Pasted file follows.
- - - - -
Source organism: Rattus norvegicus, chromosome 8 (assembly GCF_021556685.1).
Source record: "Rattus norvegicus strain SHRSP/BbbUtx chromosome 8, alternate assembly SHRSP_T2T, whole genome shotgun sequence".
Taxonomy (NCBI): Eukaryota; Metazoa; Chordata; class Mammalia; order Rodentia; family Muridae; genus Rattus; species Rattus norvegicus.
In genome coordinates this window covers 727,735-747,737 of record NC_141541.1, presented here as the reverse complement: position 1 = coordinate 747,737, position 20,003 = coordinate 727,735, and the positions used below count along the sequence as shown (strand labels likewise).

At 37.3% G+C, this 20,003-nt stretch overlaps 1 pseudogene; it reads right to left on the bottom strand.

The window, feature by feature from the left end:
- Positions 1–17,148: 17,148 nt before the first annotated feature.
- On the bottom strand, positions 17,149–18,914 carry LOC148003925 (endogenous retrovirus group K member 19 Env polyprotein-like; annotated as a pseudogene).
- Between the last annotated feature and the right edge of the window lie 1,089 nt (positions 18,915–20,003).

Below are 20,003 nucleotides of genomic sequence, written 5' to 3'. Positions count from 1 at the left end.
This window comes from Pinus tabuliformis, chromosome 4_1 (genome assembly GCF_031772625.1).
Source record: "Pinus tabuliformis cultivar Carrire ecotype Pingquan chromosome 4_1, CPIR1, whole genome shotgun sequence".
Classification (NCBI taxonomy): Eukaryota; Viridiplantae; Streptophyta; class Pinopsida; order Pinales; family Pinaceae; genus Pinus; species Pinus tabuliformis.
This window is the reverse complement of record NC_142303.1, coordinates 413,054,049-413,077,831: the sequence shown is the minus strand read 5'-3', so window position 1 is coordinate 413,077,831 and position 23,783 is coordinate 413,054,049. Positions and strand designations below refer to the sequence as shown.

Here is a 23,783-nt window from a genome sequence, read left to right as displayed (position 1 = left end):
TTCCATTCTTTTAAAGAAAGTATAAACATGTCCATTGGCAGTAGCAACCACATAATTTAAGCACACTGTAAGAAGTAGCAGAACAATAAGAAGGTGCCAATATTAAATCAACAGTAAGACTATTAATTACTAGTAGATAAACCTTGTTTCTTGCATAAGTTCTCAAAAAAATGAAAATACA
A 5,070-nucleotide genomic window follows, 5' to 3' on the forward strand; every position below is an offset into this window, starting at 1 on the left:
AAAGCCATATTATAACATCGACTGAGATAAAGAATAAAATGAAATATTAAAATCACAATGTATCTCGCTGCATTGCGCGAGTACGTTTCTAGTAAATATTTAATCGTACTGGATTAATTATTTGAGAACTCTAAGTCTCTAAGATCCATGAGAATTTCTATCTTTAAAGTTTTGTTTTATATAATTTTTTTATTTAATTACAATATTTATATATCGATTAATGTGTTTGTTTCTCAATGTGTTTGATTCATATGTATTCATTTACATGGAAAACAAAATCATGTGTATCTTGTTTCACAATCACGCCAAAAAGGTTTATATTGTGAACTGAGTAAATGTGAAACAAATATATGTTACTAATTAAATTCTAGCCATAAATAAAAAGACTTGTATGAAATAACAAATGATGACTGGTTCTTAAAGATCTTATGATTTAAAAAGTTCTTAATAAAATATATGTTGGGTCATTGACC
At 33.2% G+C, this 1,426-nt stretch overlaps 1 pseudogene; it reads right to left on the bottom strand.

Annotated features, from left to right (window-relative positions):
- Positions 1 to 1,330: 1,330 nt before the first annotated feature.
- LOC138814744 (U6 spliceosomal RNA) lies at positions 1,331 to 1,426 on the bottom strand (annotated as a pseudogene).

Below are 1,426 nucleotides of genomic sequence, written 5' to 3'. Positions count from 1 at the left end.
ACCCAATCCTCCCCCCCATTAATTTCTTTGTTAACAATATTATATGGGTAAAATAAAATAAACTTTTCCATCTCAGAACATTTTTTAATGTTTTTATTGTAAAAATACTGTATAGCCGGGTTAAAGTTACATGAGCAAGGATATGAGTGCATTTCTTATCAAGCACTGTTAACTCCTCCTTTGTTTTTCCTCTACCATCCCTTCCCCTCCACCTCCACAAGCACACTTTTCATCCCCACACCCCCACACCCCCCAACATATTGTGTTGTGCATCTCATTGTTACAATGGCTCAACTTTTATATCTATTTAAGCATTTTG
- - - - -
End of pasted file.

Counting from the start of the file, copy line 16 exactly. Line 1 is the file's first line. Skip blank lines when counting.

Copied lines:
TTCCATTCTTTTAAAGAAAGTATAAACATGTCCATTGGCAGTAGCAACCACATAATTTAAGCACACTGTAAGAAGTAGCAGAACAATAAGAAGGTGCCAATATTAAATCAACAGTAAGACTATTAATTACTAGTAGATAAACCTTGTTTCTTGCATAAGTTCTCAAAAAAATGAAAATACA